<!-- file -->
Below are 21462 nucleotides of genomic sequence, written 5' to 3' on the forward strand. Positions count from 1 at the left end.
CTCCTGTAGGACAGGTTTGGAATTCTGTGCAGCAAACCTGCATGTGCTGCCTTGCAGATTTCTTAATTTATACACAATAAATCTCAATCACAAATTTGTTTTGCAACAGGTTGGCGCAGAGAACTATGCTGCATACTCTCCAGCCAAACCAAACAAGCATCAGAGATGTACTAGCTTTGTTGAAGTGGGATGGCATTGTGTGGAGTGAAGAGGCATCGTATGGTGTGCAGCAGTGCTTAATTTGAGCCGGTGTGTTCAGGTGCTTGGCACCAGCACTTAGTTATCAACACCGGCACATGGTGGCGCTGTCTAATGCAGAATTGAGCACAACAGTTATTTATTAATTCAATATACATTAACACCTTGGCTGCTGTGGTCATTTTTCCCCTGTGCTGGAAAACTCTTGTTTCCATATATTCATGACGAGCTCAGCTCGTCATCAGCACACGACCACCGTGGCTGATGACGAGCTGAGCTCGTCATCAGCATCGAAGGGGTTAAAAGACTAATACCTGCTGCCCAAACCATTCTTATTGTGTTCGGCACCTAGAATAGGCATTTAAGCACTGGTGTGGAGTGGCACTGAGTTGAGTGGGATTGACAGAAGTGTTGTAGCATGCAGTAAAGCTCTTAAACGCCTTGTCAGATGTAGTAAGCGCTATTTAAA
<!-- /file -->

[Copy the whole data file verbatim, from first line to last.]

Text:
Below are 21462 nucleotides of genomic sequence, written 5' to 3' on the forward strand. Positions count from 1 at the left end.
CTCCTGTAGGACAGGTTTGGAATTCTGTGCAGCAAACCTGCATGTGCTGCCTTGCAGATTTCTTAATTTATACACAATAAATCTCAATCACAAATTTGTTTTGCAACAGGTTGGCGCAGAGAACTATGCTGCATACTCTCCAGCCAAACCAAACAAGCATCAGAGATGTACTAGCTTTGTTGAAGTGGGATGGCATTGTGTGGAGTGAAGAGGCATCGTATGGTGTGCAGCAGTGCTTAATTTGAGCCGGTGTGTTCAGGTGCTTGGCACCAGCACTTAGTTATCAACACCGGCACATGGTGGCGCTGTCTAATGCAGAATTGAGCACAACAGTTATTTATTAATTCAATATACATTAACACCTTGGCTGCTGTGGTCATTTTTCCCCTGTGCTGGAAAACTCTTGTTTCCATATATTCATGACGAGCTCAGCTCGTCATCAGCACACGACCACCGTGGCTGATGACGAGCTGAGCTCGTCATCAGCATCGAAGGGGTTAAAAGACTAATACCTGCTGCCCAAACCATTCTTATTGTGTTCGGCACCTAGAATAGGCATTTAAGCACTGGTGTGGAGTGGCACTGAGTTGAGTGGGATTGACAGAAGTGTTGTAGCATGCAGTAAAGCTCTTAAACGCCTTGTCAGATGTAGTAAGCGCTATTTAAA